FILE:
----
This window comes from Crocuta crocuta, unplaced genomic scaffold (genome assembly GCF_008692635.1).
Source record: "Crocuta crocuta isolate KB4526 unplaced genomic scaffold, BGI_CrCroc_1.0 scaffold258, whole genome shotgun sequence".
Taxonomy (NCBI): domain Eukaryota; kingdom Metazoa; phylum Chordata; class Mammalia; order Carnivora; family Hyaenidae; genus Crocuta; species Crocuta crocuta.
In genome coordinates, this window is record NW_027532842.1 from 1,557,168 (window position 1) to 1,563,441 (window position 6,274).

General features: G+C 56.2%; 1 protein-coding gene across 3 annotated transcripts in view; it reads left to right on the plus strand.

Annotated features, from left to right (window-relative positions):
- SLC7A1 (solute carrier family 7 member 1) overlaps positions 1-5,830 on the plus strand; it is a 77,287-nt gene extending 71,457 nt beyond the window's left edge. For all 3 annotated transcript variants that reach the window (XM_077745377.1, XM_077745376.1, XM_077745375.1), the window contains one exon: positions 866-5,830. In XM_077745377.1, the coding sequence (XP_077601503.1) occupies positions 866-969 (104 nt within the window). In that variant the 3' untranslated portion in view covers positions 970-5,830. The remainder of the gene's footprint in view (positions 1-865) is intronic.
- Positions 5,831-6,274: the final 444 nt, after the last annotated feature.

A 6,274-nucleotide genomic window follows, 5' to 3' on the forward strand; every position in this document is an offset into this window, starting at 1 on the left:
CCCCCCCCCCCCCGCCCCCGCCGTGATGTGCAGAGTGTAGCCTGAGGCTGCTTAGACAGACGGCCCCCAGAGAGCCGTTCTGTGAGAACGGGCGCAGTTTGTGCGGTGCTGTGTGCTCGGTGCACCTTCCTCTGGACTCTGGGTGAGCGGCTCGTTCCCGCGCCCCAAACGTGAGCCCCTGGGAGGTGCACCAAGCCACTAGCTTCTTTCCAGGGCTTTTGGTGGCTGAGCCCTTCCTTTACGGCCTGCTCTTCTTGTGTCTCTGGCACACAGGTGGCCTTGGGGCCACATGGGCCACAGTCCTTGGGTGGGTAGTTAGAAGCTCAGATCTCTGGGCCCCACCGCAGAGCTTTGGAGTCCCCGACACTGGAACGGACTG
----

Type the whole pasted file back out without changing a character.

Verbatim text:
This window comes from Crocuta crocuta, unplaced genomic scaffold (genome assembly GCF_008692635.1).
Source record: "Crocuta crocuta isolate KB4526 unplaced genomic scaffold, BGI_CrCroc_1.0 scaffold258, whole genome shotgun sequence".
Taxonomy (NCBI): domain Eukaryota; kingdom Metazoa; phylum Chordata; class Mammalia; order Carnivora; family Hyaenidae; genus Crocuta; species Crocuta crocuta.
In genome coordinates, this window is record NW_027532842.1 from 1,557,168 (window position 1) to 1,563,441 (window position 6,274).

General features: G+C 56.2%; 1 protein-coding gene across 3 annotated transcripts in view; it reads left to right on the plus strand.

Annotated features, from left to right (window-relative positions):
- SLC7A1 (solute carrier family 7 member 1) overlaps positions 1-5,830 on the plus strand; it is a 77,287-nt gene extending 71,457 nt beyond the window's left edge. For all 3 annotated transcript variants that reach the window (XM_077745377.1, XM_077745376.1, XM_077745375.1), the window contains one exon: positions 866-5,830. In XM_077745377.1, the coding sequence (XP_077601503.1) occupies positions 866-969 (104 nt within the window). In that variant the 3' untranslated portion in view covers positions 970-5,830. The remainder of the gene's footprint in view (positions 1-865) is intronic.
- Positions 5,831-6,274: the final 444 nt, after the last annotated feature.

A 6,274-nucleotide genomic window follows, 5' to 3' on the forward strand; every position in this document is an offset into this window, starting at 1 on the left:
CCCCCCCCCCCCCGCCCCCGCCGTGATGTGCAGAGTGTAGCCTGAGGCTGCTTAGACAGACGGCCCCCAGAGAGCCGTTCTGTGAGAACGGGCGCAGTTTGTGCGGTGCTGTGTGCTCGGTGCACCTTCCTCTGGACTCTGGGTGAGCGGCTCGTTCCCGCGCCCCAAACGTGAGCCCCTGGGAGGTGCACCAAGCCACTAGCTTCTTTCCAGGGCTTTTGGTGGCTGAGCCCTTCCTTTACGGCCTGCTCTTCTTGTGTCTCTGGCACACAGGTGGCCTTGGGGCCACATGGGCCACAGTCCTTGGGTGGGTAGTTAGAAGCTCAGATCTCTGGGCCCCACCGCAGAGCTTTGGAGTCCCCGACACTGGAACGGACTG